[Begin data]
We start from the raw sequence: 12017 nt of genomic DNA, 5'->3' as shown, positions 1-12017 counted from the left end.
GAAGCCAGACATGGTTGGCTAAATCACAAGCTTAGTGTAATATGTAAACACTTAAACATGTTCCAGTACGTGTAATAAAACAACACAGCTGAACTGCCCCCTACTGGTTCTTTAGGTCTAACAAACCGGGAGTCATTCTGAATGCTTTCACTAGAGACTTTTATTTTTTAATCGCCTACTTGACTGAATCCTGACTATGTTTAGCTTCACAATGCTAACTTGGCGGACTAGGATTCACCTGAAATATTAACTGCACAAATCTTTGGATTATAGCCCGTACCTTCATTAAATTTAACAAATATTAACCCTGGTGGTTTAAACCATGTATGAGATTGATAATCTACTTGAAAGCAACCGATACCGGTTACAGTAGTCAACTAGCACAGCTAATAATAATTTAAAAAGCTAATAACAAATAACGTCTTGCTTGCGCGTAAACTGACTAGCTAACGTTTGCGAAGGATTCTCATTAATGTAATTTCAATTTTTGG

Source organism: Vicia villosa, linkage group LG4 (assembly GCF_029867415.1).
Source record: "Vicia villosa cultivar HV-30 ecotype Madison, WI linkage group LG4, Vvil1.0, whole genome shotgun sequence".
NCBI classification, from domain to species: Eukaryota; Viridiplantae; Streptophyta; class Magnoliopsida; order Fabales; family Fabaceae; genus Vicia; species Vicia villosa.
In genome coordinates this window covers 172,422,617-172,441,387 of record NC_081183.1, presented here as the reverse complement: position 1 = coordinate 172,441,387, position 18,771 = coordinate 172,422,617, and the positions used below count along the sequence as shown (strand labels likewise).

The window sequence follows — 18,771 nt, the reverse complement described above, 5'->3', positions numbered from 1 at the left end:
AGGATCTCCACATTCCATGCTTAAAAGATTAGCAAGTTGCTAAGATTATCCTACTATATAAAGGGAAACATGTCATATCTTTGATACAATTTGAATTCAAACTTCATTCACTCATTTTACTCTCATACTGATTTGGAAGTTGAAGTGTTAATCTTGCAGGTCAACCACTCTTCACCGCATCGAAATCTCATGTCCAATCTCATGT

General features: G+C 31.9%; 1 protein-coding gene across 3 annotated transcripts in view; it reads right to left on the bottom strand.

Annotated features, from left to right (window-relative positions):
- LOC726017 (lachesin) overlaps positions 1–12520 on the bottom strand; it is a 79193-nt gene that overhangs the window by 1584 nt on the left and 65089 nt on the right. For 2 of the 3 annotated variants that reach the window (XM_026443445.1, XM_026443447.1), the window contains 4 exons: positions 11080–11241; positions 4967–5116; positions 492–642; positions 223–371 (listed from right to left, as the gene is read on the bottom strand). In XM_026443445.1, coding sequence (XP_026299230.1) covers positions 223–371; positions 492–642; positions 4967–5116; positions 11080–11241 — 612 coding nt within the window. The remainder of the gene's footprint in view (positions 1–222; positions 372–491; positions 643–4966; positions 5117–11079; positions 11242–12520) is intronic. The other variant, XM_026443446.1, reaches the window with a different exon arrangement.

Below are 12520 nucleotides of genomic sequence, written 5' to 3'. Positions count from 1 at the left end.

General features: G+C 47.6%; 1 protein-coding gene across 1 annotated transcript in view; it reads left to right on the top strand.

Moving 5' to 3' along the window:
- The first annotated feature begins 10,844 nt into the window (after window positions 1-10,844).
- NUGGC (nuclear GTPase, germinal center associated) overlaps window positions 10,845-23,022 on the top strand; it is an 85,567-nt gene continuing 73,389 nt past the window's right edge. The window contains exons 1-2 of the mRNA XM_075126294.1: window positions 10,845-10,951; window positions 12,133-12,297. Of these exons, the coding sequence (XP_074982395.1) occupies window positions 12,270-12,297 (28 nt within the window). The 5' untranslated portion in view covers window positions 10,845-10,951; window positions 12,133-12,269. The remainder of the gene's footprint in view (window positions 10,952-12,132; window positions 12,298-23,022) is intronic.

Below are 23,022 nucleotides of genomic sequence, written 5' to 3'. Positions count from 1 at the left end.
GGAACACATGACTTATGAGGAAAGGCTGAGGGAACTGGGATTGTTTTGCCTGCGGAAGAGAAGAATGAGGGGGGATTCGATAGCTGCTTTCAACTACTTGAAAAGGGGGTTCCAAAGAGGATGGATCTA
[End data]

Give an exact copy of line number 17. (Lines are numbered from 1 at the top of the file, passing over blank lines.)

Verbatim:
Below are 23,022 nucleotides of genomic sequence, written 5' to 3'. Positions count from 1 at the left end.